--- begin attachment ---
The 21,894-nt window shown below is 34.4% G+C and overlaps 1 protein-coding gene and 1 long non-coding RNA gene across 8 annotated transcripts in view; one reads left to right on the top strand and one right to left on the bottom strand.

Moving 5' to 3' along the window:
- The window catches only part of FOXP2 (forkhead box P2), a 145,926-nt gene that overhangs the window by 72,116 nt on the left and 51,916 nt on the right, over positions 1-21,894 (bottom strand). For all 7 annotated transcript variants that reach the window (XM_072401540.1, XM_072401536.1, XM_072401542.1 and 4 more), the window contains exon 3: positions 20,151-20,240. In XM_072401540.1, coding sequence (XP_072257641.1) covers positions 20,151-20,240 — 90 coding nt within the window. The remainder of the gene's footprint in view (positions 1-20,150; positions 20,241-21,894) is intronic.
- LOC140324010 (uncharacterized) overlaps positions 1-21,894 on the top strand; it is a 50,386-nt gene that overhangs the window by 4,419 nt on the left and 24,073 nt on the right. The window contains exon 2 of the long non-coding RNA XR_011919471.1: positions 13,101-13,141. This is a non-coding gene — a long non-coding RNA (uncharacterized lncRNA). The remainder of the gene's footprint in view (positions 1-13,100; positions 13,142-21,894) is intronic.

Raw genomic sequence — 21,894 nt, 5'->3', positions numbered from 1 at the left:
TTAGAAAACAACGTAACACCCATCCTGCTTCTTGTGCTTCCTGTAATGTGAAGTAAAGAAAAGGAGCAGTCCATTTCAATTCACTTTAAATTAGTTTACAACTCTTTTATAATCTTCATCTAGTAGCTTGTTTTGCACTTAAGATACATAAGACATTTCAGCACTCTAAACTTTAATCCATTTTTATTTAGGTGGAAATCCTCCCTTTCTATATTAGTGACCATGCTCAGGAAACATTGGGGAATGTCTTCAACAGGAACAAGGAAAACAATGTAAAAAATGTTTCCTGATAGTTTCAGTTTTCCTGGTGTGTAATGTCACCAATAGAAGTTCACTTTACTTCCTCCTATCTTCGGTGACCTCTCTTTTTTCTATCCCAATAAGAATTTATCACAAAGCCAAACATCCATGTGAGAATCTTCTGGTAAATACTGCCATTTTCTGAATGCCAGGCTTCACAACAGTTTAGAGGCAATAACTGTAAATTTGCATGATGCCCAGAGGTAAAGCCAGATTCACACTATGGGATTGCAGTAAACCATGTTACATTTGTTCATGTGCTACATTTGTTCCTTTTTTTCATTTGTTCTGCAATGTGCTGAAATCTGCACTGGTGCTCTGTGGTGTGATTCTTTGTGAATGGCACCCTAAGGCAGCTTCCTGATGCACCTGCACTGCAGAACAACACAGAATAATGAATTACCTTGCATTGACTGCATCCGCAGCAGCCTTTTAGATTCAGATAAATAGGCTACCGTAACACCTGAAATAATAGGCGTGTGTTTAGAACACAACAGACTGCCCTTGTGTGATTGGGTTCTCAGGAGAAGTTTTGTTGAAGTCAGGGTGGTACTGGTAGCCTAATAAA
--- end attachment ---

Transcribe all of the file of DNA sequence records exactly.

The 21,894-nt window shown below is 34.4% G+C and overlaps 1 protein-coding gene and 1 long non-coding RNA gene across 8 annotated transcripts in view; one reads left to right on the top strand and one right to left on the bottom strand.

Moving 5' to 3' along the window:
- The window catches only part of FOXP2 (forkhead box P2), a 145,926-nt gene that overhangs the window by 72,116 nt on the left and 51,916 nt on the right, over positions 1-21,894 (bottom strand). For all 7 annotated transcript variants that reach the window (XM_072401540.1, XM_072401536.1, XM_072401542.1 and 4 more), the window contains exon 3: positions 20,151-20,240. In XM_072401540.1, coding sequence (XP_072257641.1) covers positions 20,151-20,240 — 90 coding nt within the window. The remainder of the gene's footprint in view (positions 1-20,150; positions 20,241-21,894) is intronic.
- LOC140324010 (uncharacterized) overlaps positions 1-21,894 on the top strand; it is a 50,386-nt gene that overhangs the window by 4,419 nt on the left and 24,073 nt on the right. The window contains exon 2 of the long non-coding RNA XR_011919471.1: positions 13,101-13,141. This is a non-coding gene — a long non-coding RNA (uncharacterized lncRNA). The remainder of the gene's footprint in view (positions 1-13,100; positions 13,142-21,894) is intronic.

Raw genomic sequence — 21,894 nt, 5'->3', positions numbered from 1 at the left:
TTAGAAAACAACGTAACACCCATCCTGCTTCTTGTGCTTCCTGTAATGTGAAGTAAAGAAAAGGAGCAGTCCATTTCAATTCACTTTAAATTAGTTTACAACTCTTTTATAATCTTCATCTAGTAGCTTGTTTTGCACTTAAGATACATAAGACATTTCAGCACTCTAAACTTTAATCCATTTTTATTTAGGTGGAAATCCTCCCTTTCTATATTAGTGACCATGCTCAGGAAACATTGGGGAATGTCTTCAACAGGAACAAGGAAAACAATGTAAAAAATGTTTCCTGATAGTTTCAGTTTTCCTGGTGTGTAATGTCACCAATAGAAGTTCACTTTACTTCCTCCTATCTTCGGTGACCTCTCTTTTTTCTATCCCAATAAGAATTTATCACAAAGCCAAACATCCATGTGAGAATCTTCTGGTAAATACTGCCATTTTCTGAATGCCAGGCTTCACAACAGTTTAGAGGCAATAACTGTAAATTTGCATGATGCCCAGAGGTAAAGCCAGATTCACACTATGGGATTGCAGTAAACCATGTTACATTTGTTCATGTGCTACATTTGTTCCTTTTTTTCATTTGTTCTGCAATGTGCTGAAATCTGCACTGGTGCTCTGTGGTGTGATTCTTTGTGAATGGCACCCTAAGGCAGCTTCCTGATGCACCTGCACTGCAGAACAACACAGAATAATGAATTACCTTGCATTGACTGCATCCGCAGCAGCCTTTTAGATTCAGATAAATAGGCTACCGTAACACCTGAAATAATAGGCGTGTGTTTAGAACACAACAGACTGCCCTTGTGTGATTGGGTTCTCAGGAGAAGTTTTGTTGAAGTCAGGGTGGTACTGGTAGCCTAATAAA